Chelsea are considering whether to renew their interest in Robinho despite the Brazilian's record £32.5m move to Manchester City at the end of August.
The club are examining the attacking options available to manager Luiz Felipe Scolari, with a realisation that it is an area of the squad that is vulnerable, and are still smarting over their failure to sign the 24-year-old striker during the summer.
The collapse of the move led to an acrimonious fall-out between the club's owner Roman Abramovich – who was furious having been led to believe the move would go through – and various agents and representatives involved in the deal. It also contributed to Robinho's decision to part with his agent, Wagner Ribeiro, who represented him for six years, and who, The Independent revealed in September, received £4.2m in commission for the transfer.
Robinho is now being looked after by his father, Gilvan de Souza, although there is no shortage of other agents wanting to involve themselves in the player's future and affairs.
There are major stumbling blocks to any potential deal, not least whether City, and their new owners Abu Dhabi United Group, would contemplate selling a player who is, at present, their star asset. Also any move for Robinho may have to wait until next summer, rather than the January transfer window, because of Article 5.2 of the Fifa rules on player registration which limits a player to one transfer per season.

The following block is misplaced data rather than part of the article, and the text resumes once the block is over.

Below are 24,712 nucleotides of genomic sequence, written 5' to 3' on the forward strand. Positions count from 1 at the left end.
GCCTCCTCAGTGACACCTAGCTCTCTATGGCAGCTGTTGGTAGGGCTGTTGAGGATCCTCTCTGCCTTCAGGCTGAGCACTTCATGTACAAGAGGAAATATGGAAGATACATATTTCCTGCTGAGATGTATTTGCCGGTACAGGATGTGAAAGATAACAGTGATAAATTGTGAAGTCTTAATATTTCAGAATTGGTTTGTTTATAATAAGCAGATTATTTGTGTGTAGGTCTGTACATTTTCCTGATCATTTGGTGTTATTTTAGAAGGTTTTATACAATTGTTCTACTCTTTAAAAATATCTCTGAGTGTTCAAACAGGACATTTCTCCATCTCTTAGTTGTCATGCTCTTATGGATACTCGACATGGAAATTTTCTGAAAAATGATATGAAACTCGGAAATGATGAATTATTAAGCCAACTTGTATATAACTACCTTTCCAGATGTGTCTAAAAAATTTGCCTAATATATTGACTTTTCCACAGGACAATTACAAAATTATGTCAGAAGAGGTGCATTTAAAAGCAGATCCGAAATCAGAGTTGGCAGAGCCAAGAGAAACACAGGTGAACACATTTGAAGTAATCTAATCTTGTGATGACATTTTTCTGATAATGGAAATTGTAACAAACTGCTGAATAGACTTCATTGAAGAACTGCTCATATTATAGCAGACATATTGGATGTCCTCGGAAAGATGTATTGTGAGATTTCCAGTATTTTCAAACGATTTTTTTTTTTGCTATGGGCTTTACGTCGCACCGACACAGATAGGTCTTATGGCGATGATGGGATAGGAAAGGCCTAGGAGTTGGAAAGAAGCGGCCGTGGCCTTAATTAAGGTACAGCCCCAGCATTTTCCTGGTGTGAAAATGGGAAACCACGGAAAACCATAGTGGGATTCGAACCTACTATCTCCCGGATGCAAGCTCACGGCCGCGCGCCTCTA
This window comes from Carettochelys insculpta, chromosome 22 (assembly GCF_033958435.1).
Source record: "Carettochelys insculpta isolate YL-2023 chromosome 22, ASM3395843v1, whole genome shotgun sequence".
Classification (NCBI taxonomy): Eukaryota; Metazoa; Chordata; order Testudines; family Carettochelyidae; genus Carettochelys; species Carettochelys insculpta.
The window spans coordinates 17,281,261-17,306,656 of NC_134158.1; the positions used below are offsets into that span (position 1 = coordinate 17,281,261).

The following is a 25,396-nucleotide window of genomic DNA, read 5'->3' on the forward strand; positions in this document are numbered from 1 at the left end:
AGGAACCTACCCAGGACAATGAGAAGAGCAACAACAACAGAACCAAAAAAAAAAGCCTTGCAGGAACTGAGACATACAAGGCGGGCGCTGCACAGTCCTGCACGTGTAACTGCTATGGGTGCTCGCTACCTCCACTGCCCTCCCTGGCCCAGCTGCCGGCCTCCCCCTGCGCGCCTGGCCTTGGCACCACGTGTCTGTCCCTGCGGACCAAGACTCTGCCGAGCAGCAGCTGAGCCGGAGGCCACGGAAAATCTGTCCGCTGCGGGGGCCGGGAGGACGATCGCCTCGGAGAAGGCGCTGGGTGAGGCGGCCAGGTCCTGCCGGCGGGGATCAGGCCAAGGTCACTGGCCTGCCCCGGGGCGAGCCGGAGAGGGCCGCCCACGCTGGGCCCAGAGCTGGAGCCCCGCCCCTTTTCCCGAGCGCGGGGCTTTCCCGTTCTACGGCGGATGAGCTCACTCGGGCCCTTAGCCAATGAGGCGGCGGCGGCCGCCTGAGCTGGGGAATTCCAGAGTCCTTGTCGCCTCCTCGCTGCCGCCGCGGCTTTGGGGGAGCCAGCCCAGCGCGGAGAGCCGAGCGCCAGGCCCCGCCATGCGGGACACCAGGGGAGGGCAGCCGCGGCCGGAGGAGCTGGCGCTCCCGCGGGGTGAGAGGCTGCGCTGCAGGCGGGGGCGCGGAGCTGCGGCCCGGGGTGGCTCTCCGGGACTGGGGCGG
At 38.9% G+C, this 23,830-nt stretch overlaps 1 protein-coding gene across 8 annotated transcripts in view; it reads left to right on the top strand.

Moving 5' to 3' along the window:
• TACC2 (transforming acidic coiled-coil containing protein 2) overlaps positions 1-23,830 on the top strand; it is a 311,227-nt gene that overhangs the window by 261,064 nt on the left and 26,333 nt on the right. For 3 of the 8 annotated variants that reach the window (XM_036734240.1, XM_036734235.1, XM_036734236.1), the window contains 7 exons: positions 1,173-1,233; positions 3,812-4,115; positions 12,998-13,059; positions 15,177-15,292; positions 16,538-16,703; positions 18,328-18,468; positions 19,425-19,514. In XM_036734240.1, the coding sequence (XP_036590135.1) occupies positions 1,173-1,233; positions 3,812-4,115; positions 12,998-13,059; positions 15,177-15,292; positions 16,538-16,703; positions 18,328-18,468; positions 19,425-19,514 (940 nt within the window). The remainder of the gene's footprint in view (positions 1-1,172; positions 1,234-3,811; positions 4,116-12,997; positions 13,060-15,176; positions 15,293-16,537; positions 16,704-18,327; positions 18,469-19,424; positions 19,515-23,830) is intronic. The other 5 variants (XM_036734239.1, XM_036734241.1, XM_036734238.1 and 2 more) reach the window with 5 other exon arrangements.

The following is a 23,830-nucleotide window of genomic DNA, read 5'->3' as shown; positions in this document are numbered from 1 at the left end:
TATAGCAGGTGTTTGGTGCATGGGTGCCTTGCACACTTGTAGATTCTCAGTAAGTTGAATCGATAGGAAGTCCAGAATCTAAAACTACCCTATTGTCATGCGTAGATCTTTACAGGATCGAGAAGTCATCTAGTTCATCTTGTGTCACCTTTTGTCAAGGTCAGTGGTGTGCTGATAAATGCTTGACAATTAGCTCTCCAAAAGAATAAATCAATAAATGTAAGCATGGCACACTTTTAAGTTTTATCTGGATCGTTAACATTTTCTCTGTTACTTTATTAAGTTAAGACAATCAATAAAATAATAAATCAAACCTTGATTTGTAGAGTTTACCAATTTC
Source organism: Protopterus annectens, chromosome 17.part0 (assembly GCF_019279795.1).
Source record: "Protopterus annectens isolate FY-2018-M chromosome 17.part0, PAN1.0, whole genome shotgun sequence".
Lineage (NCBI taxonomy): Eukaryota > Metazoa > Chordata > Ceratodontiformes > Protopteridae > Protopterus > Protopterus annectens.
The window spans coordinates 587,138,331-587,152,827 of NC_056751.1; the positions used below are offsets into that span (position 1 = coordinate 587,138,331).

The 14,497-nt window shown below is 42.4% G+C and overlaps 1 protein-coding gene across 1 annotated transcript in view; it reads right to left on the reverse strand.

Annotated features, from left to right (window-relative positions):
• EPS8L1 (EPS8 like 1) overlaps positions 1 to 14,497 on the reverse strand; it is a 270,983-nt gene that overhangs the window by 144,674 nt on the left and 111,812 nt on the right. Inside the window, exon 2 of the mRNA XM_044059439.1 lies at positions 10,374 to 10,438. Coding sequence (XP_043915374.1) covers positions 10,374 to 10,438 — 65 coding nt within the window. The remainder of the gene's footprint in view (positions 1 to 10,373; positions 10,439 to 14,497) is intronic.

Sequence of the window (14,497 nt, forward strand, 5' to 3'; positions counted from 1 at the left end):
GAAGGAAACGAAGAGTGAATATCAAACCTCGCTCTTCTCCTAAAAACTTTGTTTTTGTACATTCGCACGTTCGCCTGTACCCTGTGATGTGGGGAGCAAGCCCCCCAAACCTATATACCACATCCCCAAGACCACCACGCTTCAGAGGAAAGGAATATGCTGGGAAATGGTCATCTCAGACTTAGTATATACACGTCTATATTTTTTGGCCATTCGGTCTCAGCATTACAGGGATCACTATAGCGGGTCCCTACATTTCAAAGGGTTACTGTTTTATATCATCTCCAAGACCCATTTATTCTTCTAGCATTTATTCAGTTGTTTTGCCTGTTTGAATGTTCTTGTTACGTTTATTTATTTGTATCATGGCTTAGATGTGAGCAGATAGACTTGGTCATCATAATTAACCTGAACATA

There are various means to contest or appeal against this rule – as happened with Javier Mascherano's move from West Ham United to Liverpool – but they usually involve a player who has moved between continents, when seasons run at different time periods, or who is being prevented from playing. These factors do not apply in the case of Robinho.
Scolari, however, remains a strong admirer of the player who he regarded as vital to his plans this season. He was frustrated by the failure to sign Robinho although the blame has been pinned on agents rather than the player. Chelsea believed they had struck a deal for Robinho to arrive for £30m from Real Madrid – with the Spanish club resigned to selling – before City's dramatic intervention. Crucially, it is felt, the agent's cut of the transfer was significantly higher, more than £1m more, under the City deal.
Chelsea, and Scolari in particular, have continued to monitor Robinho's progress at City where he has scored six goals in eight League games, including a hat-trick against Stoke, although away from home he has been a less influential performer as his team has stuttered and supporters remain to be convinced. It is also felt by some of those close to Robinho that he is still a little shell-shocked by the astonishing collapse of his move to Chelsea and then his whirlwind transfer to City. He has been a restless player in the past, of course, and was regarded, while at Real Madrid, as being something of a prima donna.
If Chelsea receive any encouragement, from Robinho or from City, they may well pursue a deal and part of the discussions will be whether to include a player, such as Nicolas Anelka, a former City striker. Anelka has been Chelsea's main striker this season, with Didier Drogba injured and still returning to fitness, although he has failed to convince.
There are doubts whether Drogba, who is 31 in March, and who has been suffering from knee problems, will ever return to be the force he has been since his arrival in 2004. With Franco Di Santo, the 19-year-old Argentine, Chelsea's only other recognised striker, following the departures of Andrei Shevchenko and Claudio Pizarro, then Scolari's options are limited.